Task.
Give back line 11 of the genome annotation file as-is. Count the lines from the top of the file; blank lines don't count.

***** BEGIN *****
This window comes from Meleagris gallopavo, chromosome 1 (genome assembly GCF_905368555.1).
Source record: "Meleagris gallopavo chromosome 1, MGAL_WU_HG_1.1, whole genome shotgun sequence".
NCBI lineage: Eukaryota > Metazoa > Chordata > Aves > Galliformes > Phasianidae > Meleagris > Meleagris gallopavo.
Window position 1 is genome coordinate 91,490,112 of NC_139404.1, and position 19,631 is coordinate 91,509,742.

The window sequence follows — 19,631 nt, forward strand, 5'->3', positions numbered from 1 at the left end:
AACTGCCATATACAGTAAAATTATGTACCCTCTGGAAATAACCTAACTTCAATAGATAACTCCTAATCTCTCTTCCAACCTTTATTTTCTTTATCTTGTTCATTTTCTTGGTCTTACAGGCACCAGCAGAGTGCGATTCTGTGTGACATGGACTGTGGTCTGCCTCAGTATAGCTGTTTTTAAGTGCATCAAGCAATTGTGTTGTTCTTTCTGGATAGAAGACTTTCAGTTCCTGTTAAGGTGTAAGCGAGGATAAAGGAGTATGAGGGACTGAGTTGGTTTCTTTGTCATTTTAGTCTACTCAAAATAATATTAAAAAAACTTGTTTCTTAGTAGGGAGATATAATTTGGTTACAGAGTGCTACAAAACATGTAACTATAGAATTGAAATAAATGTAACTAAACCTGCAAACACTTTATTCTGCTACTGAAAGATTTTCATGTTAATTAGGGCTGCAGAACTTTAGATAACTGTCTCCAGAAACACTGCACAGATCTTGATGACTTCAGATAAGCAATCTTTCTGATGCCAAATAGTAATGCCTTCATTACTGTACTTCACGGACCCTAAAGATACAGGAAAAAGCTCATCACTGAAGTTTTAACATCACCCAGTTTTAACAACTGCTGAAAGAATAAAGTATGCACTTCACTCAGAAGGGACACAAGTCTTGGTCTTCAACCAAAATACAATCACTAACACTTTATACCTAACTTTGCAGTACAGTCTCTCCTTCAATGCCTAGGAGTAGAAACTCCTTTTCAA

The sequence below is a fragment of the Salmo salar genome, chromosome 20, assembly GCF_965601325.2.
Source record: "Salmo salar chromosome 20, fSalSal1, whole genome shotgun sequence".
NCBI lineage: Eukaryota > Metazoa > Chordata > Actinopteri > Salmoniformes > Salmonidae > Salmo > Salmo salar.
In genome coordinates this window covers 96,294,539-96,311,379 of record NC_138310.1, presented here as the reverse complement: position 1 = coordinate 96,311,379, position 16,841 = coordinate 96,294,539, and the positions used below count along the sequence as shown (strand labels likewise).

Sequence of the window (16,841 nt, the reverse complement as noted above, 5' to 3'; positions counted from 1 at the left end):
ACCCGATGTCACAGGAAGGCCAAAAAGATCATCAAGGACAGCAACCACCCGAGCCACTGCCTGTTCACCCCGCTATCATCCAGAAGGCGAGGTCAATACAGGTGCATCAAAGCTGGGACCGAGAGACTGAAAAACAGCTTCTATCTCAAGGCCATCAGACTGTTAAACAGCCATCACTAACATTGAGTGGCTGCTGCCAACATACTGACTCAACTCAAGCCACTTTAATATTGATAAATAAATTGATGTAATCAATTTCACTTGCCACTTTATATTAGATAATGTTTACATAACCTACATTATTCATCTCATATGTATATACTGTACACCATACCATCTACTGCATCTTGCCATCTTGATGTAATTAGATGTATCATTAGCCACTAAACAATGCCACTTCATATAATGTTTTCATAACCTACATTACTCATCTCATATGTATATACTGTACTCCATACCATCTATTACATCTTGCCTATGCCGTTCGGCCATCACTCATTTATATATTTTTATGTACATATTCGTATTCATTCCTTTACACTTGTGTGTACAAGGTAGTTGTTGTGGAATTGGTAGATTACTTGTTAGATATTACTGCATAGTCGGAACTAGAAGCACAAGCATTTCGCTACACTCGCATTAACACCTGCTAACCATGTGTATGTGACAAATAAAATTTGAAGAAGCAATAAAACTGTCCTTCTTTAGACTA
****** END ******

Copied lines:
Sequence of the window (16,841 nt, the reverse complement as noted above, 5' to 3'; positions counted from 1 at the left end):